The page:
The world’s busy — it has always been this way. I trace its preponderance of activity back to none other than Cain.
One of the first sons of Adam and Eve, Cain worked the soil, according to Genesis 4. He made himself a man of the dirt and labored somewhat effectively. What he got out of his field, he brought as an offering to the Lord. He thought these products of his effort and sweat would speak well of him.
He was wrong.
The Lord had no respect for what Cain offered. His busy ways and what came from them proved no match for the blood of the slain lamb that his brother Abel offered in a spirit of worship. Cain became angry and, in his rage, murdered Abel. This man followed the way of the prince of this world — Satan — and became a killer. He grew in self-orientation and entered into a pattern of religion.
The Lord came to Cain and confronted him regarding Abel. First Cain lied, then was marked, and at last went out from the presence of God to the land of Nod. There, at a distance from His Creator, this man built a city and soon it was crowded with his descendants and their exploits.
Genesis 4 goes on to describe how Cain’s family expended their energies. We read of nomads and cattlemen, musicians and artisans. Also mentioned in this chapter are Lamech, his wives, and his violent expressions of revenge. This is what ignorance of God leads to if it remains unchecked. These people became busy about the things of this life and thought nothing of the Lord.
Sodom and Seduction
The world claims to have something to offer us. Its promises are vain and empty, however. Much of what the world is about leads to wasted moments, disappointments, and disasters.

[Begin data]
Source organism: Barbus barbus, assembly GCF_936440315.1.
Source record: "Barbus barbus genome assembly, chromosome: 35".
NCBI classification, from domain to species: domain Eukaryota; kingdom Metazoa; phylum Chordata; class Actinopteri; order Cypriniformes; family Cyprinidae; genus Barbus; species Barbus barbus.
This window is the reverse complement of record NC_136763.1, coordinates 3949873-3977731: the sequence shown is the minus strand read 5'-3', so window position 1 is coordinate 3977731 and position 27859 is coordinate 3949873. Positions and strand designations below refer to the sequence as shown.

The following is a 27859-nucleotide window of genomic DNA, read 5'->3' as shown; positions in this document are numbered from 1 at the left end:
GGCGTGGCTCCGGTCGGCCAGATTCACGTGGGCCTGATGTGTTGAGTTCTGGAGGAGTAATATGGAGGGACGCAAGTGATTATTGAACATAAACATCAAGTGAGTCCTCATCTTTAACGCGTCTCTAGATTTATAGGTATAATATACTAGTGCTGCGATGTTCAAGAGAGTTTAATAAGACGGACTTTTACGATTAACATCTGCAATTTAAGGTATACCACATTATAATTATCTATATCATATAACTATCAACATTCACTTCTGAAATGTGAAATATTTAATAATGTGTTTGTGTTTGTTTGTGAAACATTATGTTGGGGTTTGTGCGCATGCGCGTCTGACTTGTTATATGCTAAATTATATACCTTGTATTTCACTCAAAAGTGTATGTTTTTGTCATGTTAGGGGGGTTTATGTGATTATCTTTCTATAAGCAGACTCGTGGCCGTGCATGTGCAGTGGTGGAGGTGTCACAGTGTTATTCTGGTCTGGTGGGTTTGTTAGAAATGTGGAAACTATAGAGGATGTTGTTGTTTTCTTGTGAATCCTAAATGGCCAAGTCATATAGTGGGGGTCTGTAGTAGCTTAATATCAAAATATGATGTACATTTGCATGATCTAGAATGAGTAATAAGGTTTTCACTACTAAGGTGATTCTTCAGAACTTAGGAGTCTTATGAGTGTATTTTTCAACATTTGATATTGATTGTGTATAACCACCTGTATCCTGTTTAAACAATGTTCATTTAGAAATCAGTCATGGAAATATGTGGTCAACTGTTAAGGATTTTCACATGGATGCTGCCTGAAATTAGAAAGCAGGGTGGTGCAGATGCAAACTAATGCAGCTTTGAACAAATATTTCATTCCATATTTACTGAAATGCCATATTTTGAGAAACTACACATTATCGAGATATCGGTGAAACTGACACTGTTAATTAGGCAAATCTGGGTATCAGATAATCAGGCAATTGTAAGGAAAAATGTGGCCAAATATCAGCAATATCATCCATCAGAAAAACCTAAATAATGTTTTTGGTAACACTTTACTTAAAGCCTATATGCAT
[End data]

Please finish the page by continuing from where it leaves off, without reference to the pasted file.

Think of the story of Lot. He pitched his tent toward Sodom after he departed from his uncle Abraham’s neighborhood. Lot scanned the terrain and viewed the area near this city as paradise, a new Eden for him and his family.
After setting up his home in the vicinity, Lot and his family soon inclined their hearts toward the ways of Sodom. Peter wrote that the wickedness of the city vexed Lot. That is, Sodom’s atmosphere so influenced this husband and father that he lost all capacity to act for and with God. Angels were sent, in answer to the prayers of Abraham, to drag them out from the city before God rained fire upon it in His judgment.
The appearance of the Lord’s messengers startled and confounded Lot. He recognized their authority and their beauty. And he knew the men of the city would seek to satisfy their lusts upon them. Lot’s heart and soul were tortured. He strived to protect the angels because he was aware of the lewdness about his town. A lust-enflamed mob descended upon Lot’s house, where the angels had taken refuge. Sordid demands were made and Lot tried to thwart the attack. “What? You now seek to be our judge?” came a comment from the crowd.Lot and his family were seen as different, but not that different. Click To Tweet
Lot and his family were seen as different, but not that different. Sodom-life ate away at what spiritual fabric had existed in this home. Now a sin-fueled riot pounded at the door. The father/husband tried diplomacy; his words carried no weight and things grew more volatile. Here, the angels intervened, blinding the attackers into weariness and telling Lot to take his family and run. Sodom, their home, was doomed. He hurried to deliver this message to his sons in law. They laughed it off; they thought surely Lot jested.